Have you heard? Conservatives need to be less populist and more Burkean. Populism can turn ugly, and the Civil Rights movement was a recent reminder of the value of laws that prevent populist demagogues like George Wallace from turning democracies into majoritarian tyrannies. But let’s not be overeager when it comes to cleaning up democratic messiness.
I have argued previously that the opposition party is the site of a leadership challenge. The tone of the Tea Party matches the tenor of MoveOn.org. Leaders vying to control the opposition make their pitches in moral terms; the ruler has done some great injustice. The most convincing conservative moral appeals breathe an air of anxiety: Brutus against creeping dictatorship, Joseph de Maistre against the tide of revolutionism, Michael Oakeshott against Rationalism.
Of all the figures in the political theory canon, Edmund Burke is uniquely unqualified to be a model of principled conservative opposition to a hostile culture. Burke addressed problems of governance, hence the overarching consequentialism of his thought.
A tip-off that Burke speaks the language of governance is that he makes his pitch using images, myths, and symbols. (Stephen K. White calls these overlapping language-games, which can he translated with an aesthetic cipher. I agree with White that we can learn a lot from Burke about the aesthetics of power.) These vague symbols do not refer to the strong moral consensus of a unified opposition. Instead, their vagueness aims at acclamation for king and country. No systematic political thinker, Burke is a antiques-dealer of open-ended metaphors: rights are “inheritance”, property-holders are the “ballast” of the ship of state, the common law constitution is a “British oak”. Alasdair MacIntyre boils these symbols down: stability, weightiness, slow growth.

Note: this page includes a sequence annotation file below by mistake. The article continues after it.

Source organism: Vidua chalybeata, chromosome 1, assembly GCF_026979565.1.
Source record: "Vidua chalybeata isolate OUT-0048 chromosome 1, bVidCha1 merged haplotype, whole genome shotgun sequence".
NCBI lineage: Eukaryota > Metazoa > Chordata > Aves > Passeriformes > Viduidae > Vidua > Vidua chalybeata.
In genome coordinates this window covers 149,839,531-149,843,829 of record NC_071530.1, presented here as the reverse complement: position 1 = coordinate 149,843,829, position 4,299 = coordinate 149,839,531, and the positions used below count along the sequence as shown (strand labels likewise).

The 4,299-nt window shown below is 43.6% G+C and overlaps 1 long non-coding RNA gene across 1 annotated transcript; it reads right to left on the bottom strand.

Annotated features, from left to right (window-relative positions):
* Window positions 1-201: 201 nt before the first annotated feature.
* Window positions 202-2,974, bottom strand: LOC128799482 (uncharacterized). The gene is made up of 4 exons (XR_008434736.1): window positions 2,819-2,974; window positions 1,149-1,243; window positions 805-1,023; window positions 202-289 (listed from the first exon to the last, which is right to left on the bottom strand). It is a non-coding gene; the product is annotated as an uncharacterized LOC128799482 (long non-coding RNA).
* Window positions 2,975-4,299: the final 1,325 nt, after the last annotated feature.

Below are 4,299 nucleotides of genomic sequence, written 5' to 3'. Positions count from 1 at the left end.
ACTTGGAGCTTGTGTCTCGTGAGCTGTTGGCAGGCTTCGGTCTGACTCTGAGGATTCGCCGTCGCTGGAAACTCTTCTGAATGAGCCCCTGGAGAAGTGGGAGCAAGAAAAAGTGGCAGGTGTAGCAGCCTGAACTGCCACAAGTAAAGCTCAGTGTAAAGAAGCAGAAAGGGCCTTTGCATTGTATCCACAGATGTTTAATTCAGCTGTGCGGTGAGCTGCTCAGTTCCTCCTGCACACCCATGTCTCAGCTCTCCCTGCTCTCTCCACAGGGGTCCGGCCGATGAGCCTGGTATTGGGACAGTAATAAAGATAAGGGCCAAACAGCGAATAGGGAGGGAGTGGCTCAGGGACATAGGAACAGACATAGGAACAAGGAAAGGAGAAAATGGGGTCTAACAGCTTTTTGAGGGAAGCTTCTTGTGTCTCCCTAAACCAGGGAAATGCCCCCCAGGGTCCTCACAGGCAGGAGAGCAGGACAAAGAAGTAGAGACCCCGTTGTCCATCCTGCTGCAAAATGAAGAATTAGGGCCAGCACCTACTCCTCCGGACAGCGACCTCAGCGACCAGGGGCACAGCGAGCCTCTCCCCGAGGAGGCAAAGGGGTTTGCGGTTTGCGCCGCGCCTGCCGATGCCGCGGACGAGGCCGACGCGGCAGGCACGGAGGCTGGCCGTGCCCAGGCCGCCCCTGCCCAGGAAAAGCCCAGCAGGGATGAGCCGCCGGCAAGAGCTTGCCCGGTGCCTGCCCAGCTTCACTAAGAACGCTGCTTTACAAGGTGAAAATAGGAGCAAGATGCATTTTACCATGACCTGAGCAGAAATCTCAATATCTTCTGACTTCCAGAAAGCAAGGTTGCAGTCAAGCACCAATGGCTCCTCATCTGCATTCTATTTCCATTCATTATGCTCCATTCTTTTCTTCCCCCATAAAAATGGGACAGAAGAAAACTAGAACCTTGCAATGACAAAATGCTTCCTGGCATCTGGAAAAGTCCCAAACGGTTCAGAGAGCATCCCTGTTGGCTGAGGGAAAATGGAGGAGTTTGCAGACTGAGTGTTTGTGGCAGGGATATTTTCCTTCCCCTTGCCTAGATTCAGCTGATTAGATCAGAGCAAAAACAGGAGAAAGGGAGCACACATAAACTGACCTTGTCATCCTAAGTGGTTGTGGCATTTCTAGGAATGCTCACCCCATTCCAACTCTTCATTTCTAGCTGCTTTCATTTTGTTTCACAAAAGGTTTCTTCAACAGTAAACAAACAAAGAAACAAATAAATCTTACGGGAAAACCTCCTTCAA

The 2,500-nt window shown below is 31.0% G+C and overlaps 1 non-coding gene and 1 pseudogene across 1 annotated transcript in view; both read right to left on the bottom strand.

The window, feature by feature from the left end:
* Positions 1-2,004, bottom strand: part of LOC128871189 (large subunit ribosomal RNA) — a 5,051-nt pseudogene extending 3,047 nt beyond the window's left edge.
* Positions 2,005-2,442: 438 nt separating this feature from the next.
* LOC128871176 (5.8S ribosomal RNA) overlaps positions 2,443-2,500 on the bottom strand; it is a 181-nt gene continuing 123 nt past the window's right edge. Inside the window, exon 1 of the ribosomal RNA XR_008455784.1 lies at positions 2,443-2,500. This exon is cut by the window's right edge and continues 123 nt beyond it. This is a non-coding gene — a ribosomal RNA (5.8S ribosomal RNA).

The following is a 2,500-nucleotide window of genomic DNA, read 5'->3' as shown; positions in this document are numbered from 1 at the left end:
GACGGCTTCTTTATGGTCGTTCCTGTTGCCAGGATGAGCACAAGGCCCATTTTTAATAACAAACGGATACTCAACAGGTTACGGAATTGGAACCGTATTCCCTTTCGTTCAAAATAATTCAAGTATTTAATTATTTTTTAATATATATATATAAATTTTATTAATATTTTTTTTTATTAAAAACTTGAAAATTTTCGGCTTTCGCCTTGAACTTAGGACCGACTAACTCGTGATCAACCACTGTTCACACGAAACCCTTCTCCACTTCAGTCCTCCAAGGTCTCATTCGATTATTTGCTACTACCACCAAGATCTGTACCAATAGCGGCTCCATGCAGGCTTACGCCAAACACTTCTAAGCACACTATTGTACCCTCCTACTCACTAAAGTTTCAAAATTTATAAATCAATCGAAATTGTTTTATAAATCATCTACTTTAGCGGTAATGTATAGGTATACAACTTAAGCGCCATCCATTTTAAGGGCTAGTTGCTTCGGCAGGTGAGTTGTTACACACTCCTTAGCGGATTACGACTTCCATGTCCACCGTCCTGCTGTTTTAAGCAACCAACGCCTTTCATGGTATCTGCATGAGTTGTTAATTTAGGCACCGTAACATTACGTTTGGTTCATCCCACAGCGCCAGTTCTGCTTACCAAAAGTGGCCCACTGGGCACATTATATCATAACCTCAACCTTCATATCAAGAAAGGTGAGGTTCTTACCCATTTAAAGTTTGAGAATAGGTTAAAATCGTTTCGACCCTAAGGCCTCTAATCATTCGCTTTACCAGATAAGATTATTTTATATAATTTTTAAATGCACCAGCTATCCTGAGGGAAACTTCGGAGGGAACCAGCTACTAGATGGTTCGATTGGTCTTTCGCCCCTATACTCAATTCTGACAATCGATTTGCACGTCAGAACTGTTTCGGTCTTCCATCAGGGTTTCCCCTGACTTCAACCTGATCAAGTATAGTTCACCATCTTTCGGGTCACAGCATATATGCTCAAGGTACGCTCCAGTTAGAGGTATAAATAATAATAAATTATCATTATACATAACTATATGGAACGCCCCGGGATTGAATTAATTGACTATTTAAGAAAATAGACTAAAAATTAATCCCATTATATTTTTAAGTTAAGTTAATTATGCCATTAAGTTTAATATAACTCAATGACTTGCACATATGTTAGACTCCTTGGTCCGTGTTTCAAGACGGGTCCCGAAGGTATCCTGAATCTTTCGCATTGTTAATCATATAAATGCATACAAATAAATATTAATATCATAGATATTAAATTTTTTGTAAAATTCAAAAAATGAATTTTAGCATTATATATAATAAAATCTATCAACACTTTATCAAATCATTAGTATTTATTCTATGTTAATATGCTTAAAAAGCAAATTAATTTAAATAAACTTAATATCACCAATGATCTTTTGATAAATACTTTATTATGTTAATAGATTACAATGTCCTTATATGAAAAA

Burke’s imaginary England was a prototype in and for the modern world in the way in which it seemed to provide a much-needed mask to be worn by the modern state. The modern state and those who inhabit it and seek to uphold it confront a dilemma. It has to present itself in two prima facie incompatible ways. It is, and has to be understood as, an institutionalized set of devices whereby individuals may more or less effectively pursue their own goals, that is, it is essentially a means whose efficiency is to be evaluated by individuals in cost-benefit terms. Yet at the same time it claims, and cannot but claim, the kind of allegiance claimed by those traditional political communities — the best type of Greek polis or of medieval commune — membership in which provided their citizens with a meaningful identity, so that caring for the common good, even to the point of being willing to die for it, was no other than caring for what was good about oneself. (Alasdair MacIntyre, “Poetry as Political Philosophy”, Selected Essays Vol. 2 (Cambridge University Press, 2006), p. 163.
The problem is that Burke the antiques-dealer deals almost exclusively in forgeries. (Don’t be so impressed, young lady, when the ISI fellows offer to hang your Barbour coat in that wardrobe of ‘British oak’.) Burke is a forgery himself, an Irishman who, in writing, masquerades as an English aristocrat. As he extolled the ancestral rights of Englishmen, he supported the enclosure movement that turned millions of rural Englishmen into proletarians. England was undergoing its ‘great transformation’ as the Industrial Revolution picked up steam. This was not a time of continuity, slow growth, or stability. This was a time in which all that was solid was melting into air.
Those who think there is something deeply wrong with our world need convictions made of stronger stuff than Burkean wistfulness for an invented past. At the very least, we might ask that they be more reluctant to condescend to those of us who do.